A tasty, if not always tasteful, tale of supernatural mayhem that fans of King and Crichton alike will enjoy.

Pub Date: June 16, 2020

ISBN: 978-1-9848-2678-7

Page Count: 304

Publisher: Del Rey/Ballantine

Review Posted Online: Feb. 10, 2020

Kirkus Reviews Issue: March 1, 2020

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Like a weary yet exultant marathon runner: wraps itself in a flag, totters across the finish line, and crumples in a heap.

THE LAST DRUID

The chronological conclusion to both the four-book Fall of Shannara miniseries and the entire Shannara oeuvre established in 1977.

What began as a standard sword-and-sorcery universe has morphed into one where magic and technology coexist, where heroes zoom around in airships powered by something akin to dilithium crystals yet still fight with swords and blast each other with magic. Here, the Four Lands face destruction by the warlike Skaar, invaders driven from their home by climate change. Four groups with dominant female leads operate largely independently and often without reference to the plot's main thrust. Tarsha Kaynin, schooled in wishsong magic by the druid Drisker Arc, faces a showdown battle with the evil witch Clizia Porse. The witch has hurled Drisker into a demon-infested realm from which there's no escape, where he discovers Grianne Ohmsford, an old acquaintance, a long-term prisoner. Young Belladrin Rish, a clandestine Skaar agent working to subvert the Four Lands’ defenses, begins to doubt her mission. And Skaar princess Ajin D'Amphere, now collaborating with warrior Dar Leah and friends, heads toward Skaarland with, just possibly, a technological solution to the climate problem. Familiar Brooks strengths—courage, perseverance, loyalty, and so forth—are prominent, yet it's hard to ignore the underlying exhaustion. Things happen randomly, so the narrative strands never quite cohere into a single satisfying package; events readers might have anticipated from the previous volumes fail to materialize. Brooks' style is easy and undemanding. His characters often resemble fantasy archetypes yet possess just enough individuality to avoid skepticism; plots seldom stray far from boilerplate. His greatest appeal has been to youth, and recent attempts to inject mature themes such as sexual violence have not been a success. As he has pretty much throughout the entire Shannara cosmos, Brooks takes his departure with the contention that science and magic are flip sides of the same coin. They're not. Science works for anybody. Magic works only if you have the gift.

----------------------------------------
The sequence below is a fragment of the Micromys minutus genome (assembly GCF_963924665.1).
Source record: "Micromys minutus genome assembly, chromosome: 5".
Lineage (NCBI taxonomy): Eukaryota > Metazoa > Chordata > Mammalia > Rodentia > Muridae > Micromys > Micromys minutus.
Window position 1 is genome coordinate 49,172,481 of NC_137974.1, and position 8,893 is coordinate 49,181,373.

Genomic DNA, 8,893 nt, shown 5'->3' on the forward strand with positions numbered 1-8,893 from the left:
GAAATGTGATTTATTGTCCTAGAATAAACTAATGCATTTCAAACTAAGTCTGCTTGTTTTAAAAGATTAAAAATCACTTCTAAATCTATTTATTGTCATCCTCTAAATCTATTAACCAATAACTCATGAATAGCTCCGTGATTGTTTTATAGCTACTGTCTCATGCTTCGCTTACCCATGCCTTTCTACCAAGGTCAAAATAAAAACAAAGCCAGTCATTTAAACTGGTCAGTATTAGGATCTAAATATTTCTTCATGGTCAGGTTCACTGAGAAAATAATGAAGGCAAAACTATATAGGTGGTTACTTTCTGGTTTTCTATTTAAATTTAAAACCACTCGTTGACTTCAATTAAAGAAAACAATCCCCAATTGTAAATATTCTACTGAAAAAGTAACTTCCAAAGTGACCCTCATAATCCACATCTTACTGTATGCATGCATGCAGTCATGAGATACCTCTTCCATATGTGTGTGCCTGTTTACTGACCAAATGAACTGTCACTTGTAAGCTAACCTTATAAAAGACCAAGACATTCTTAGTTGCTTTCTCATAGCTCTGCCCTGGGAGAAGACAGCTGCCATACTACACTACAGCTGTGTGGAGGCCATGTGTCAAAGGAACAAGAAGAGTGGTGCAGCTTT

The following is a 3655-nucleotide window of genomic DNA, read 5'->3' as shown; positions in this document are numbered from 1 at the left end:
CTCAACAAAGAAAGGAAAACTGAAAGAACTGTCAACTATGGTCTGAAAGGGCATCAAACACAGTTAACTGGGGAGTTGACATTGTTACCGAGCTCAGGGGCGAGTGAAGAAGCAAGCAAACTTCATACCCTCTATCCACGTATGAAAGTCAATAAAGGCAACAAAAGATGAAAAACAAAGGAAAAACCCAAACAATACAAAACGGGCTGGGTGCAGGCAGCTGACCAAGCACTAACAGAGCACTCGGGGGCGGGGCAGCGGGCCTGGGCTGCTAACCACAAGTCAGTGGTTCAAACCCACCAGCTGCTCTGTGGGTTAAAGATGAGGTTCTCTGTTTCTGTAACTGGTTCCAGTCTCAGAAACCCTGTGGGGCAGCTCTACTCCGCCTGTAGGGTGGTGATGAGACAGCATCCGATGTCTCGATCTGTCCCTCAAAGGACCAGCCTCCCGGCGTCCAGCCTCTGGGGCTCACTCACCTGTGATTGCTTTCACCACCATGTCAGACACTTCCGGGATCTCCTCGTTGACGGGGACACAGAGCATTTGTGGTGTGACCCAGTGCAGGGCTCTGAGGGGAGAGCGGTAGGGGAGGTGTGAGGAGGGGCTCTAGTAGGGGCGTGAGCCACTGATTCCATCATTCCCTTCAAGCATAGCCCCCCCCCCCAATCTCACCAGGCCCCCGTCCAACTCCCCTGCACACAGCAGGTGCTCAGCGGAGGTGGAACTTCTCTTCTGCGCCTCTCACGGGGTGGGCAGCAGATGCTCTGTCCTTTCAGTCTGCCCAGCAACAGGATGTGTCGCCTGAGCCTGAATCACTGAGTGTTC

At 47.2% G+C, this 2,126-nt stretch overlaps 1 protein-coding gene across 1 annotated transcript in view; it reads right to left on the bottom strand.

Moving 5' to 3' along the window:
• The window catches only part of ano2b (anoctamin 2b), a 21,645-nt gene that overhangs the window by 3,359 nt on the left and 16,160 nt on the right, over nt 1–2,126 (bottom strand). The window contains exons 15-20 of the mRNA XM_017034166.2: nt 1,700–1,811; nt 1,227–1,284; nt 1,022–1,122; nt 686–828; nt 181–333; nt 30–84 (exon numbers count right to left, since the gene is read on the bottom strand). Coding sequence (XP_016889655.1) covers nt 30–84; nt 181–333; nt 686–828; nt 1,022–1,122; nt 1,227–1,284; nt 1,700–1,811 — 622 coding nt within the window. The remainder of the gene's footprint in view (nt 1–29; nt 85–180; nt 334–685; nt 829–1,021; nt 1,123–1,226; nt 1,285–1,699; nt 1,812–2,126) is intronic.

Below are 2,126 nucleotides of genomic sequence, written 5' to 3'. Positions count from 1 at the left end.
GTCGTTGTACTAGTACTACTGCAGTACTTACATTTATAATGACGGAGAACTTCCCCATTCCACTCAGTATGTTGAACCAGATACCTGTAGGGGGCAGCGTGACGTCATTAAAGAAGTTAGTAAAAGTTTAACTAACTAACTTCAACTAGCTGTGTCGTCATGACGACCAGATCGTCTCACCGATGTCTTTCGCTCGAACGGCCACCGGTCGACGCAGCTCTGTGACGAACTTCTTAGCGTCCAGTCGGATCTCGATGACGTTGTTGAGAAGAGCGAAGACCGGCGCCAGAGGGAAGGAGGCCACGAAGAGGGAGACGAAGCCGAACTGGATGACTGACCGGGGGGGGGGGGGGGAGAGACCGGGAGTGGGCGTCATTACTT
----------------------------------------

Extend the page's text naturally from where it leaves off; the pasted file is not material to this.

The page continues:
Like a weary yet exultant marathon runner: wraps itself in a flag, totters across the finish line, and crumples in a heap.

Pub Date: June 2, 2020

ISBN: 978-0-399-17854-2

Page Count: 448

Publisher: Del Rey

Review Posted Online: March 29, 2020

Kirkus Reviews Issue: April 15, 2020